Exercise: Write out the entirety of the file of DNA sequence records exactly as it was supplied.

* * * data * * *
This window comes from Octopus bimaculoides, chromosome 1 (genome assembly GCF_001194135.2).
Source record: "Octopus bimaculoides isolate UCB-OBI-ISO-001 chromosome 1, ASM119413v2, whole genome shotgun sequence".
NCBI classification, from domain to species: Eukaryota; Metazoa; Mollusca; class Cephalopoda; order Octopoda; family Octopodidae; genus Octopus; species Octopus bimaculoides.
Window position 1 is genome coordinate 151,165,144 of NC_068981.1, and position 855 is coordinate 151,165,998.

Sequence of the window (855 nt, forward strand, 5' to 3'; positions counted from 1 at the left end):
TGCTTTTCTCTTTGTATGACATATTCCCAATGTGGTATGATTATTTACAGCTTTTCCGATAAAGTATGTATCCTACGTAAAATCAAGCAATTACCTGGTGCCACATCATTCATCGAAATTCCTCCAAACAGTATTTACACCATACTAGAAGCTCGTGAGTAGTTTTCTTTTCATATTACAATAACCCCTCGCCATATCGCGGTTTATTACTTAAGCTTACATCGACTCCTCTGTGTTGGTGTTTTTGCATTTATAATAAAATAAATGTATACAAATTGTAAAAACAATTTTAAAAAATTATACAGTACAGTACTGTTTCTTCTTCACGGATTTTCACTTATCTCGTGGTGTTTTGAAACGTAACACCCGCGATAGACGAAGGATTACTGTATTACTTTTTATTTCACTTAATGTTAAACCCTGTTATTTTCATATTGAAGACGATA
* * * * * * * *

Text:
This window comes from Octopus bimaculoides, chromosome 1 (genome assembly GCF_001194135.2).
Source record: "Octopus bimaculoides isolate UCB-OBI-ISO-001 chromosome 1, ASM119413v2, whole genome shotgun sequence".
NCBI classification, from domain to species: Eukaryota; Metazoa; Mollusca; class Cephalopoda; order Octopoda; family Octopodidae; genus Octopus; species Octopus bimaculoides.
Window position 1 is genome coordinate 151,165,144 of NC_068981.1, and position 855 is coordinate 151,165,998.

Sequence of the window (855 nt, forward strand, 5' to 3'; positions counted from 1 at the left end):
TGCTTTTCTCTTTGTATGACATATTCCCAATGTGGTATGATTATTTACAGCTTTTCCGATAAAGTATGTATCCTACGTAAAATCAAGCAATTACCTGGTGCCACATCATTCATCGAAATTCCTCCAAACAGTATTTACACCATACTAGAAGCTCGTGAGTAGTTTTCTTTTCATATTACAATAACCCCTCGCCATATCGCGGTTTATTACTTAAGCTTACATCGACTCCTCTGTGTTGGTGTTTTTGCATTTATAATAAAATAAATGTATACAAATTGTAAAAACAATTTTAAAAAATTATACAGTACAGTACTGTTTCTTCTTCACGGATTTTCACTTATCTCGTGGTGTTTTGAAACGTAACACCCGCGATAGACGAAGGATTACTGTATTACTTTTTATTTCACTTAATGTTAAACCCTGTTATTTTCATATTGAAGACGATA